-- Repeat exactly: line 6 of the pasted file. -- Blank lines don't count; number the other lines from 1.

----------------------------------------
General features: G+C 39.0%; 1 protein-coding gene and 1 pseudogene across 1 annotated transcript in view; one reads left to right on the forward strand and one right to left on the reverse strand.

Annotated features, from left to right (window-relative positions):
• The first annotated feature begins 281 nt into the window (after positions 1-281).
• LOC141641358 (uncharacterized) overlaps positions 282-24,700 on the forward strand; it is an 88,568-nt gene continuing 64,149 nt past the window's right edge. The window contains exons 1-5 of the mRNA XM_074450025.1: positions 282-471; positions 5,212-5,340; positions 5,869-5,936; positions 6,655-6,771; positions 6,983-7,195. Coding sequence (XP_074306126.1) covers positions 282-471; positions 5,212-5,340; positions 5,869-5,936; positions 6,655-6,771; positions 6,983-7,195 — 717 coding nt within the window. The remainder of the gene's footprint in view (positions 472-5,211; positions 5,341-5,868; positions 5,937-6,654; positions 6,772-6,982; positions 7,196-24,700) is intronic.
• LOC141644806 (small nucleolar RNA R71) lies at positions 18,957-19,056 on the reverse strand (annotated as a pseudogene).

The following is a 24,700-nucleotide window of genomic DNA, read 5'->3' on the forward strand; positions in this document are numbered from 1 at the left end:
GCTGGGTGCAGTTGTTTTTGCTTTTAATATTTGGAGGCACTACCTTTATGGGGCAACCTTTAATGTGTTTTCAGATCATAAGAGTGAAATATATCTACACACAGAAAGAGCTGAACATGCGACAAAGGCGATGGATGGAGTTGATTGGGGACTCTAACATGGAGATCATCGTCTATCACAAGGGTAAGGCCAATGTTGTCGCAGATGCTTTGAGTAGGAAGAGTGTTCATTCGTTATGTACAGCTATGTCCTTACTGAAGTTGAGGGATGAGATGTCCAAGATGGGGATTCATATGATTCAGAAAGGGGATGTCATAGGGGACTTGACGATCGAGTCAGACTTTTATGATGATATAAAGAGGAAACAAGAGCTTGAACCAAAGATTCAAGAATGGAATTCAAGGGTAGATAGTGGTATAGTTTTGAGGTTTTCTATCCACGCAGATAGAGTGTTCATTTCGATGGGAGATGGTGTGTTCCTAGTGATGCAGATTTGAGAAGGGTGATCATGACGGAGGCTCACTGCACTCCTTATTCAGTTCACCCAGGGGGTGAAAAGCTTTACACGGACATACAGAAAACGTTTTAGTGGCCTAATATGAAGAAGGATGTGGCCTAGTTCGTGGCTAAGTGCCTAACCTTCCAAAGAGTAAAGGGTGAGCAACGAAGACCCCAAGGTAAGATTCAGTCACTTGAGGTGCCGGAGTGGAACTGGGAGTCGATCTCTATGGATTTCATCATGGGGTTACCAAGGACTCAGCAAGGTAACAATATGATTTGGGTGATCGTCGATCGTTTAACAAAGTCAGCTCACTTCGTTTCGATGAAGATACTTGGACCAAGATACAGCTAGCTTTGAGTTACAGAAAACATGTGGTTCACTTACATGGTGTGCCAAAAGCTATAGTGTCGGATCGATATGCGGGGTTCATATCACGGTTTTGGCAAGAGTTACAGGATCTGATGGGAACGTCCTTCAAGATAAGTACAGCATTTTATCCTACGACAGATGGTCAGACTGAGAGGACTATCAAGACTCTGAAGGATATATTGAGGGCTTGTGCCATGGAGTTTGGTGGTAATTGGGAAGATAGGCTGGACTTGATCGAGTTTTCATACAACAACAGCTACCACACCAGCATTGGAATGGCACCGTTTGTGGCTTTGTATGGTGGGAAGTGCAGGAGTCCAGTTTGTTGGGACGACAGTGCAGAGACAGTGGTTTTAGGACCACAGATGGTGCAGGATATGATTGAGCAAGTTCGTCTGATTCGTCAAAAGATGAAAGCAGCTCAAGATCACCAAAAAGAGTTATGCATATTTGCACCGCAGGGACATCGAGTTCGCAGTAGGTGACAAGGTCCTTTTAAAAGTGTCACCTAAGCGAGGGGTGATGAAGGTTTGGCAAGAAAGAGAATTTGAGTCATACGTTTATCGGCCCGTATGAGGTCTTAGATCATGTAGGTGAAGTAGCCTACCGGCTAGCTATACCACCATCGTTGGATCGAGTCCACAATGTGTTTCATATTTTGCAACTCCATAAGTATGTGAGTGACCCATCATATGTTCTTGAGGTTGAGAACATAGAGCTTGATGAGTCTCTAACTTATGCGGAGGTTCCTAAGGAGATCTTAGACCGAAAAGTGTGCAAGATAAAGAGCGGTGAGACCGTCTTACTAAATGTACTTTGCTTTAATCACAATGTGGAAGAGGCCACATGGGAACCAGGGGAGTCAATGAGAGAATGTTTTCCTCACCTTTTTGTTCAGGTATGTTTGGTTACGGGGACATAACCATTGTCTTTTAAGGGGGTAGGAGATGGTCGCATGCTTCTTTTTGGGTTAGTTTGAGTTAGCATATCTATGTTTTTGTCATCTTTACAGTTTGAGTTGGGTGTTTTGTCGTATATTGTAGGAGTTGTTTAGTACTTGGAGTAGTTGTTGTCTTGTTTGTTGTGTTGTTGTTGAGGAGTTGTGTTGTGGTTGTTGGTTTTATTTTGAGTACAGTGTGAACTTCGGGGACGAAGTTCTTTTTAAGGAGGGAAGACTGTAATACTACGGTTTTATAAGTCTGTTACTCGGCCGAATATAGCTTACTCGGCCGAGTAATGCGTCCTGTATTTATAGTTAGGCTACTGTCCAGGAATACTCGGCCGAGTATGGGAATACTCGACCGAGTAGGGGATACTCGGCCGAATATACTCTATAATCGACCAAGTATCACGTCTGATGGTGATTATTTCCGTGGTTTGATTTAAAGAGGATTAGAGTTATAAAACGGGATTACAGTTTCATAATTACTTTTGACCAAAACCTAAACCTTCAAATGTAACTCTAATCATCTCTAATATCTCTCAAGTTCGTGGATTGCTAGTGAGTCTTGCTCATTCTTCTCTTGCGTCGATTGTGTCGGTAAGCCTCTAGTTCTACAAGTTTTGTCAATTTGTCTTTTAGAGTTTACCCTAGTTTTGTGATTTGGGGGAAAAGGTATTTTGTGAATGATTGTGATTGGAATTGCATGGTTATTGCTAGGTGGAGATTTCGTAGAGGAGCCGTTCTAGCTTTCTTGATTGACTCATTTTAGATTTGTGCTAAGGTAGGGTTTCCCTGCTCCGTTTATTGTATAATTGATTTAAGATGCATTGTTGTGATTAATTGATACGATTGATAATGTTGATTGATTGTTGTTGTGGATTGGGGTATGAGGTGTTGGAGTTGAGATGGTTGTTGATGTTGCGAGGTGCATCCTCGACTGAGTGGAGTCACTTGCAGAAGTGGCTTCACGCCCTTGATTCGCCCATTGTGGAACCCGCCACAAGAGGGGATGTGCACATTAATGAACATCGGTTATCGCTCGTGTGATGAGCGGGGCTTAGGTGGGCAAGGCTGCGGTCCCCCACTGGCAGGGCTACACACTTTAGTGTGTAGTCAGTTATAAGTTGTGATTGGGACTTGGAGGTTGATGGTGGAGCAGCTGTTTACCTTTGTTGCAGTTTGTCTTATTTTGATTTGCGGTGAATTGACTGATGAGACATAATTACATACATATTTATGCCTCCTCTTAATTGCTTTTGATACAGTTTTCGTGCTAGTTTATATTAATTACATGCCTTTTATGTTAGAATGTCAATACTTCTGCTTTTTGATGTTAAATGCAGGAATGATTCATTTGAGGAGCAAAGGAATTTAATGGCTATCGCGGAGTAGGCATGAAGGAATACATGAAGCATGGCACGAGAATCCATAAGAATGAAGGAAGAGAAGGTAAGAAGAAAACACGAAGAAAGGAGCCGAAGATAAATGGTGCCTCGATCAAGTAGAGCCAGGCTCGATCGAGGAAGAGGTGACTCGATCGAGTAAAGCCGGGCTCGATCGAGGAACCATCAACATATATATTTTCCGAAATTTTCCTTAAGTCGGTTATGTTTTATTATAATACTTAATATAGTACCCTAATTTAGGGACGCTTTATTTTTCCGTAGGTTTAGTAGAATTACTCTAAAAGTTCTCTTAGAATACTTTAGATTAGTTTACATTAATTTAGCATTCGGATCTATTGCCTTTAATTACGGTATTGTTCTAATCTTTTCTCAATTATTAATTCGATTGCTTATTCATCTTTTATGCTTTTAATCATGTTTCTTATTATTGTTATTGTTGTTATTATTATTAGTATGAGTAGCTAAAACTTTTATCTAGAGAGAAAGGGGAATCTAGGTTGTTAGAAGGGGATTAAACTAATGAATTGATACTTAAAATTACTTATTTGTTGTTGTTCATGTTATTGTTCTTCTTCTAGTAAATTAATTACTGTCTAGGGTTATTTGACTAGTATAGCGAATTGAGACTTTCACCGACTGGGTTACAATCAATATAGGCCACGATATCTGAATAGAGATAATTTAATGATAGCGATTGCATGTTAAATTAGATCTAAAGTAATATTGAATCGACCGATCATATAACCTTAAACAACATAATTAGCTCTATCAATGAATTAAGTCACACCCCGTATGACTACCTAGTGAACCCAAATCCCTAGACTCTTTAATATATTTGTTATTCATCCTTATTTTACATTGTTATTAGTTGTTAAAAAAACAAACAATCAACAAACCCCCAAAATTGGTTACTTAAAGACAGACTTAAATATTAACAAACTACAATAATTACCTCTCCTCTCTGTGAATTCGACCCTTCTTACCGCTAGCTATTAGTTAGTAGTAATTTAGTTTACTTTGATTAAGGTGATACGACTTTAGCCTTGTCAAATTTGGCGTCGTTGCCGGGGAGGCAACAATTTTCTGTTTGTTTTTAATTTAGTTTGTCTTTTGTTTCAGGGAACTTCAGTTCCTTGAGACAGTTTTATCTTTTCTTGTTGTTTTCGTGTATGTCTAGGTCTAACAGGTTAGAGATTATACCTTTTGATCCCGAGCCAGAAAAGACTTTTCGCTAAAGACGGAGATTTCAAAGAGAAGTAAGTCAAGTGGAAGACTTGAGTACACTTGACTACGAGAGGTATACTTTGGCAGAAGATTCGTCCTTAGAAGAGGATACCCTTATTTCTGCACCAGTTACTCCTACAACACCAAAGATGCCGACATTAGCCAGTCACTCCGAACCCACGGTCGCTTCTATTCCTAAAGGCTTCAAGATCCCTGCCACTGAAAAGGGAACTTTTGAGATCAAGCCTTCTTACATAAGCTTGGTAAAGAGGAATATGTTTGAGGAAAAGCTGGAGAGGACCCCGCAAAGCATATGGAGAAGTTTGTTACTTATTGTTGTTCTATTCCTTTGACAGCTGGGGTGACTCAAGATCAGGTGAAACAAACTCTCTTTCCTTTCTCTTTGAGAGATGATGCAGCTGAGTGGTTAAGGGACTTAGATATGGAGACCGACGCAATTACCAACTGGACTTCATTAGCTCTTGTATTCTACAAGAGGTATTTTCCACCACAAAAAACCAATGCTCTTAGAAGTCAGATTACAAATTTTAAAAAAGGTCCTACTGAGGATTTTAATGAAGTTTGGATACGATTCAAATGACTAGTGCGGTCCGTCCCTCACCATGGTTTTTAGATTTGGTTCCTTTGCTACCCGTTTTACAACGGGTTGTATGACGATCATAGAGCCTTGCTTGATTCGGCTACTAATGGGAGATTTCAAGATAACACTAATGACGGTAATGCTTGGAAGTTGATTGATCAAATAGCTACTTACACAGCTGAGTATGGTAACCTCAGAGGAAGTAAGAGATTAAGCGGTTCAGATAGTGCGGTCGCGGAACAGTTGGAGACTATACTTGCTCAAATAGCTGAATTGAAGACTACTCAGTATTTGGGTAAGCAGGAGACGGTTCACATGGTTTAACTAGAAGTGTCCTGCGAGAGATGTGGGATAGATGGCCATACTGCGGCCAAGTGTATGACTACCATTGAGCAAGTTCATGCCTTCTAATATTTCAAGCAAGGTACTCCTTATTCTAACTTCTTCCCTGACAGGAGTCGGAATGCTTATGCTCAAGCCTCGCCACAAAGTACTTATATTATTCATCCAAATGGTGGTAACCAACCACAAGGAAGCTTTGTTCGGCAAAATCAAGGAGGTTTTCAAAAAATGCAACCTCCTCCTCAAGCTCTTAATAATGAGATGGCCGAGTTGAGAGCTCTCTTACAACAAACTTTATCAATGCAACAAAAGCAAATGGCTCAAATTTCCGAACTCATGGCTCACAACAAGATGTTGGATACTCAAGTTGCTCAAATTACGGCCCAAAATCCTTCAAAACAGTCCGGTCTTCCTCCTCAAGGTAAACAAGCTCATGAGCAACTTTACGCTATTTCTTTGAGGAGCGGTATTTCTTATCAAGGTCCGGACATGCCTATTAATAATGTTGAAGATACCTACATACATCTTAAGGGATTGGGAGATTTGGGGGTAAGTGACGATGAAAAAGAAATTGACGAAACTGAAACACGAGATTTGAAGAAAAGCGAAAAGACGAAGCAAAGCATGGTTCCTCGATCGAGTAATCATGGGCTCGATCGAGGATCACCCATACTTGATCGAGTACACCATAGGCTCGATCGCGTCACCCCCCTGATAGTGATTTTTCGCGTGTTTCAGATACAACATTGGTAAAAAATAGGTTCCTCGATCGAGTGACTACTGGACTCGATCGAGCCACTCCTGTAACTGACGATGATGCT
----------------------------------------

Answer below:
The following is a 24,700-nucleotide window of genomic DNA, read 5'->3' on the forward strand; positions in this document are numbered from 1 at the left end: